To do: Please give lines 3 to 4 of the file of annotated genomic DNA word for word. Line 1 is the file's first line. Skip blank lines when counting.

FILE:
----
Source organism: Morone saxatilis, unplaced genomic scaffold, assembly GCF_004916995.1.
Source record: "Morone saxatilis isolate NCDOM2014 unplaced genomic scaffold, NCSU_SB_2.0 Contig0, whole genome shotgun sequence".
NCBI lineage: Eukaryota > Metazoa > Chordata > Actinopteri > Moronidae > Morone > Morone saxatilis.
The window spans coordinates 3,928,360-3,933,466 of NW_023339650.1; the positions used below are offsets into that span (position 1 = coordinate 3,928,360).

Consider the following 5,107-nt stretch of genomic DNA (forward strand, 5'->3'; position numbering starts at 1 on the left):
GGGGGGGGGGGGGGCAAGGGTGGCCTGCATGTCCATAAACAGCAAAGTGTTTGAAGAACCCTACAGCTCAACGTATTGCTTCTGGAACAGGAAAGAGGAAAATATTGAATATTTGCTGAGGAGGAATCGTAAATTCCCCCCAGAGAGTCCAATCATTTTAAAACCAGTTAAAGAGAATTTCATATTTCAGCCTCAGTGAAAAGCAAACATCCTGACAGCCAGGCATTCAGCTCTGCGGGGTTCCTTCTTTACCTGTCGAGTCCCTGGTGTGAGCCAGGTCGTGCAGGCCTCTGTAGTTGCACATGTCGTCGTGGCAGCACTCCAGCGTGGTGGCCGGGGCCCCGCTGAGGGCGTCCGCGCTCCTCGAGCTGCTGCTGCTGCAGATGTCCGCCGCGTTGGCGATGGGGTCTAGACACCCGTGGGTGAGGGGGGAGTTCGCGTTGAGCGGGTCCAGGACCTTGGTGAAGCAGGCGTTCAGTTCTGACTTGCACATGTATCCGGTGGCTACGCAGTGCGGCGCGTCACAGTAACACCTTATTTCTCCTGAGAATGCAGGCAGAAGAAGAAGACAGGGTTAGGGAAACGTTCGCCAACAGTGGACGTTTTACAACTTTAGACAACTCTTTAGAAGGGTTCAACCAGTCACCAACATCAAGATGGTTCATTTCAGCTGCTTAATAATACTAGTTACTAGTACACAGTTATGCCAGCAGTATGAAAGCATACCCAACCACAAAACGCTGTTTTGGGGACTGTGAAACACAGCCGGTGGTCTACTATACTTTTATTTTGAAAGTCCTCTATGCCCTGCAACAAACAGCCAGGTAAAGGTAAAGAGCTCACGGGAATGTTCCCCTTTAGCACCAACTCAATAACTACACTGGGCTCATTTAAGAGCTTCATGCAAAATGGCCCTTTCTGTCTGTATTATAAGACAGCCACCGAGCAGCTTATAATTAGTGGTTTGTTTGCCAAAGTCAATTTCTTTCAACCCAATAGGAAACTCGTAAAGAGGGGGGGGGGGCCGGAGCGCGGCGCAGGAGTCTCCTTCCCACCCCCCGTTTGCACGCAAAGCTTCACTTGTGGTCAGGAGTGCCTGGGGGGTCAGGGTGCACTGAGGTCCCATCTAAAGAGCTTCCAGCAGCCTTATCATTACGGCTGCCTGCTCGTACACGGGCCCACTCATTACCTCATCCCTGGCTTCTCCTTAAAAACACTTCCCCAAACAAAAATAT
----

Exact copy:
NCBI lineage: Eukaryota > Metazoa > Chordata > Actinopteri > Moronidae > Morone > Morone saxatilis.
The window spans coordinates 3,928,360-3,933,466 of NW_023339650.1; the positions used below are offsets into that span (position 1 = coordinate 3,928,360).